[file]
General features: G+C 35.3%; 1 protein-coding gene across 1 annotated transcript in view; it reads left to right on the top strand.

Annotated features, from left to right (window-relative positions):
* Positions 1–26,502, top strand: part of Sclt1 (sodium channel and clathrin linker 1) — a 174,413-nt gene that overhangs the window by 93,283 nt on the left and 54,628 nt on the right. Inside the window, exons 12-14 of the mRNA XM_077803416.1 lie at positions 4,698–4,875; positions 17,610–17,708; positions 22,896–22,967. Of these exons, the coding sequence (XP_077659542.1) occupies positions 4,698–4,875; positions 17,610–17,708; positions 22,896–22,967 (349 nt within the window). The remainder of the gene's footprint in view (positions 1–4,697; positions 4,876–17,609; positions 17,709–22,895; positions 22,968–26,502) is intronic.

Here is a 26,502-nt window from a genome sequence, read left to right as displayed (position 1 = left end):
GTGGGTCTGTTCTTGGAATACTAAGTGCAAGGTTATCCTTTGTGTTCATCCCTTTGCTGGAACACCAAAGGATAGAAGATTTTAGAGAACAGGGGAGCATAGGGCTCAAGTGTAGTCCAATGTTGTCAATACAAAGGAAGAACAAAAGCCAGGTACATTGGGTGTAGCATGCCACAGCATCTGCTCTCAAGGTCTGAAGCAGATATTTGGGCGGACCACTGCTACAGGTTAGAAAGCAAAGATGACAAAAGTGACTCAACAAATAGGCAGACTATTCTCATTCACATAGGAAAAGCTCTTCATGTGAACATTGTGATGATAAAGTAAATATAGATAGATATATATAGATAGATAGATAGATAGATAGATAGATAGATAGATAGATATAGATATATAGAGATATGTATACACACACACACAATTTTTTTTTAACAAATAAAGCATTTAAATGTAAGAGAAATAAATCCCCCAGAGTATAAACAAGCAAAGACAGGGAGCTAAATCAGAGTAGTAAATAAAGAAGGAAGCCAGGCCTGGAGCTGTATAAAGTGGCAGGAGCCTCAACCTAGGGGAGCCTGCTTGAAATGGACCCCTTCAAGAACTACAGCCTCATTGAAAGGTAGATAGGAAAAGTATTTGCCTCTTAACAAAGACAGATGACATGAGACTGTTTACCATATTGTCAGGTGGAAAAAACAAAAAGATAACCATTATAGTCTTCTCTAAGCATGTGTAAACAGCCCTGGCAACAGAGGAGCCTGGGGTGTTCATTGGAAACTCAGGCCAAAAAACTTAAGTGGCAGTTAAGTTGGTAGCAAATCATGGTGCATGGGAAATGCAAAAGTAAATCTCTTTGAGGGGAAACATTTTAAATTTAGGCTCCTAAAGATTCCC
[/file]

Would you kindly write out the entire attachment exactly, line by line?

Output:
General features: G+C 35.3%; 1 protein-coding gene across 1 annotated transcript in view; it reads left to right on the top strand.

Annotated features, from left to right (window-relative positions):
* Positions 1–26,502, top strand: part of Sclt1 (sodium channel and clathrin linker 1) — a 174,413-nt gene that overhangs the window by 93,283 nt on the left and 54,628 nt on the right. Inside the window, exons 12-14 of the mRNA XM_077803416.1 lie at positions 4,698–4,875; positions 17,610–17,708; positions 22,896–22,967. Of these exons, the coding sequence (XP_077659542.1) occupies positions 4,698–4,875; positions 17,610–17,708; positions 22,896–22,967 (349 nt within the window). The remainder of the gene's footprint in view (positions 1–4,697; positions 4,876–17,609; positions 17,709–22,895; positions 22,968–26,502) is intronic.

Here is a 26,502-nt window from a genome sequence, read left to right as displayed (position 1 = left end):
GTGGGTCTGTTCTTGGAATACTAAGTGCAAGGTTATCCTTTGTGTTCATCCCTTTGCTGGAACACCAAAGGATAGAAGATTTTAGAGAACAGGGGAGCATAGGGCTCAAGTGTAGTCCAATGTTGTCAATACAAAGGAAGAACAAAAGCCAGGTACATTGGGTGTAGCATGCCACAGCATCTGCTCTCAAGGTCTGAAGCAGATATTTGGGCGGACCACTGCTACAGGTTAGAAAGCAAAGATGACAAAAGTGACTCAACAAATAGGCAGACTATTCTCATTCACATAGGAAAAGCTCTTCATGTGAACATTGTGATGATAAAGTAAATATAGATAGATATATATAGATAGATAGATAGATAGATAGATAGATAGATAGATAGATATAGATATATAGAGATATGTATACACACACACACAATTTTTTTTTAACAAATAAAGCATTTAAATGTAAGAGAAATAAATCCCCCAGAGTATAAACAAGCAAAGACAGGGAGCTAAATCAGAGTAGTAAATAAAGAAGGAAGCCAGGCCTGGAGCTGTATAAAGTGGCAGGAGCCTCAACCTAGGGGAGCCTGCTTGAAATGGACCCCTTCAAGAACTACAGCCTCATTGAAAGGTAGATAGGAAAAGTATTTGCCTCTTAACAAAGACAGATGACATGAGACTGTTTACCATATTGTCAGGTGGAAAAAACAAAAAGATAACCATTATAGTCTTCTCTAAGCATGTGTAAACAGCCCTGGCAACAGAGGAGCCTGGGGTGTTCATTGGAAACTCAGGCCAAAAAACTTAAGTGGCAGTTAAGTTGGTAGCAAATCATGGTGCATGGGAAATGCAAAAGTAAATCTCTTTGAGGGGAAACATTTTAAATTTAGGCTCCTAAAGATTCCC